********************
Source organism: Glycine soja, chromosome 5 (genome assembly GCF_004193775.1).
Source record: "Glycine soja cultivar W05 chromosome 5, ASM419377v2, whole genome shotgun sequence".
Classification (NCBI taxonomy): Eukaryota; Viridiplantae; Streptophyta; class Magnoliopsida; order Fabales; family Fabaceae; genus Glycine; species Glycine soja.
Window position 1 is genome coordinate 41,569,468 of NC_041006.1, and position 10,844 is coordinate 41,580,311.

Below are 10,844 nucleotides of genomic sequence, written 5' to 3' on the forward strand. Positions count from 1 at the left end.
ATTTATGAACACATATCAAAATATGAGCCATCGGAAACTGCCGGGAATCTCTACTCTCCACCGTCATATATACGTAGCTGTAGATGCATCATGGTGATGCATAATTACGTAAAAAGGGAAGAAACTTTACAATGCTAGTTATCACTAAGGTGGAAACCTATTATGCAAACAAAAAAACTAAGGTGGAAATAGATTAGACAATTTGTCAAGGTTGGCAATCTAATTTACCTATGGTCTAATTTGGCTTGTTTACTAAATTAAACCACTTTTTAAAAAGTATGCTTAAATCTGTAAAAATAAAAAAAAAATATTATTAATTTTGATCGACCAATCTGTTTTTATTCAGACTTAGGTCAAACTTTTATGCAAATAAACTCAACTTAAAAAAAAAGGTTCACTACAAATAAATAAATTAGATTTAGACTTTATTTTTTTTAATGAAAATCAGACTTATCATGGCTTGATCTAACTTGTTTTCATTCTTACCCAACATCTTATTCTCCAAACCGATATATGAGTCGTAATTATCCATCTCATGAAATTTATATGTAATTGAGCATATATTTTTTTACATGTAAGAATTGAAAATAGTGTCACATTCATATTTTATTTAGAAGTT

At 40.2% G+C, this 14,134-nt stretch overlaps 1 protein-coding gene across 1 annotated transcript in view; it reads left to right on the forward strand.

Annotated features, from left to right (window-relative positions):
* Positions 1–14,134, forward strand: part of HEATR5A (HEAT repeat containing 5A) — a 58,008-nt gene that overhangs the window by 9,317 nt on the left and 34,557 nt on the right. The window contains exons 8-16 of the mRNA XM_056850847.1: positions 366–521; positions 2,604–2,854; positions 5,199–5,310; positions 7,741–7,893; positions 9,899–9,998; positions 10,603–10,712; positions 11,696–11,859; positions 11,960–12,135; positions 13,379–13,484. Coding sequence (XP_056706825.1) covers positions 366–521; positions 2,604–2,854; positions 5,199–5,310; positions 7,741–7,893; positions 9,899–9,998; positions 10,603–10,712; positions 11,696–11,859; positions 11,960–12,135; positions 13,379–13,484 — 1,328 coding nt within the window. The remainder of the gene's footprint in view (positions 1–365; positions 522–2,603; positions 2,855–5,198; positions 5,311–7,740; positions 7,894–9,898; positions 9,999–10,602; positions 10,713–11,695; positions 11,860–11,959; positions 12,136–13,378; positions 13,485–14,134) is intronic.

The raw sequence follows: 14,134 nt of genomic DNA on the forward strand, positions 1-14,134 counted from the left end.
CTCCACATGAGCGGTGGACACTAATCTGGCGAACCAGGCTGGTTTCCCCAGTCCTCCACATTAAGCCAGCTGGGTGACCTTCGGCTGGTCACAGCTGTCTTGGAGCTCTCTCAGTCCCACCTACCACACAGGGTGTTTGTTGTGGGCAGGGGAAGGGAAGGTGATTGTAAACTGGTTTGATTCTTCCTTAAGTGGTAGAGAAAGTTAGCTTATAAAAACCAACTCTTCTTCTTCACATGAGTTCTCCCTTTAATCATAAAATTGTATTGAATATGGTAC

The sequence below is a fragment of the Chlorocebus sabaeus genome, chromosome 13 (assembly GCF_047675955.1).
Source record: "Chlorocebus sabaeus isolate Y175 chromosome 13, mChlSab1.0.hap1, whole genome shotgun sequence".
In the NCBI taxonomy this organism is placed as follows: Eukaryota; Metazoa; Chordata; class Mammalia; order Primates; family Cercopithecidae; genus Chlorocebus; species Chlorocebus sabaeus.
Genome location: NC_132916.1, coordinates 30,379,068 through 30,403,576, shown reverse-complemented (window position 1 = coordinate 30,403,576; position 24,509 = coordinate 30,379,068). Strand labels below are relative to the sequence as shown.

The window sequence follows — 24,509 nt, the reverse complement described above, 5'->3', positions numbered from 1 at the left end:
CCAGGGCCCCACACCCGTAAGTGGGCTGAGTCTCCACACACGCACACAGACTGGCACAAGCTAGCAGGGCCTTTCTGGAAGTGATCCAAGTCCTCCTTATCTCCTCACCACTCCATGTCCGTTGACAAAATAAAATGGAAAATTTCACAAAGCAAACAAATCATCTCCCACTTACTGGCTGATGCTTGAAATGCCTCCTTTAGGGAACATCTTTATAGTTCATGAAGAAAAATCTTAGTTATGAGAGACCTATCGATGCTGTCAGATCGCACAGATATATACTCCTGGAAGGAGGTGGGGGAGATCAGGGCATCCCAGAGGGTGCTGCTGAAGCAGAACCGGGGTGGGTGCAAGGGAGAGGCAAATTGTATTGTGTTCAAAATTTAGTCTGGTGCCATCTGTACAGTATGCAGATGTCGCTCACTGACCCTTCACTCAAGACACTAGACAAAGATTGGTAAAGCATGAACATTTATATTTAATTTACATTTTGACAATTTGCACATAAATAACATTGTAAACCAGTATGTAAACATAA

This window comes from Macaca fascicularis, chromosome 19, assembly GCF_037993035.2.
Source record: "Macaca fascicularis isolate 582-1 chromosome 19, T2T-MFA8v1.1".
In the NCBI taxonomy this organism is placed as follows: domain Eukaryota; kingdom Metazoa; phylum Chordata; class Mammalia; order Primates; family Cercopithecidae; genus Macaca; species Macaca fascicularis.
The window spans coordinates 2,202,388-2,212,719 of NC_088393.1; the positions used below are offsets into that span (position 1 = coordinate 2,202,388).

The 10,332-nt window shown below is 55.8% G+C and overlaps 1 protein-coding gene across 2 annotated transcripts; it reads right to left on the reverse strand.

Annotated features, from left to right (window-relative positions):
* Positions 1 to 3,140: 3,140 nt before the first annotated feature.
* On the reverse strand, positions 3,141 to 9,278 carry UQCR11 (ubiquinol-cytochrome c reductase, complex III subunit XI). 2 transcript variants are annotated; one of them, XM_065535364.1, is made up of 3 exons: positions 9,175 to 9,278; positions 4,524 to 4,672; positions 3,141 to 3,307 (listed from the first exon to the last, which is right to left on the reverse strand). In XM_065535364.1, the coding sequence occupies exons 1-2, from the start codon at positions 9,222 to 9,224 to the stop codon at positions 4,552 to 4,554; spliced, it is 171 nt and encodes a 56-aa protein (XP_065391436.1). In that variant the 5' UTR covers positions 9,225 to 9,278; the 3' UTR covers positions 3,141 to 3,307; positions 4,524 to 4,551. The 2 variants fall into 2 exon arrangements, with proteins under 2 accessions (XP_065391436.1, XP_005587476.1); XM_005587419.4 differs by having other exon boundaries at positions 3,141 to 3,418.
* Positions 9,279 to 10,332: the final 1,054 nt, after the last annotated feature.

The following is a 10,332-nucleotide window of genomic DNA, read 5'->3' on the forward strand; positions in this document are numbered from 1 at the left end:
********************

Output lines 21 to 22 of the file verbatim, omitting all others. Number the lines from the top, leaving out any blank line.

The window spans coordinates 2,202,388-2,212,719 of NC_088393.1; the positions used below are offsets into that span (position 1 = coordinate 2,202,388).

The 10,332-nt window shown below is 55.8% G+C and overlaps 1 protein-coding gene across 2 annotated transcripts; it reads right to left on the reverse strand.